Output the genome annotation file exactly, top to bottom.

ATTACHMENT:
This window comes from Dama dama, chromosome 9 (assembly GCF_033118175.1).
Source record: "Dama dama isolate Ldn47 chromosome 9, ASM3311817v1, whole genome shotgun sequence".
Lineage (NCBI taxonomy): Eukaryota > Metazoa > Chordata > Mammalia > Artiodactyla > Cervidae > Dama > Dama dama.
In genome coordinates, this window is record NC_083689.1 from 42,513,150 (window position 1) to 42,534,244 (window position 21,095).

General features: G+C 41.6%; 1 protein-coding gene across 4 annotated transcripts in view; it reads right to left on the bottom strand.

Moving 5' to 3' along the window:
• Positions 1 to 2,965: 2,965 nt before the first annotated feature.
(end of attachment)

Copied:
This window comes from Dama dama, chromosome 9 (assembly GCF_033118175.1).
Source record: "Dama dama isolate Ldn47 chromosome 9, ASM3311817v1, whole genome shotgun sequence".
Lineage (NCBI taxonomy): Eukaryota > Metazoa > Chordata > Mammalia > Artiodactyla > Cervidae > Dama > Dama dama.
In genome coordinates, this window is record NC_083689.1 from 42,513,150 (window position 1) to 42,534,244 (window position 21,095).

General features: G+C 41.6%; 1 protein-coding gene across 4 annotated transcripts in view; it reads right to left on the bottom strand.

Moving 5' to 3' along the window:
• Positions 1 to 2,965: 2,965 nt before the first annotated feature.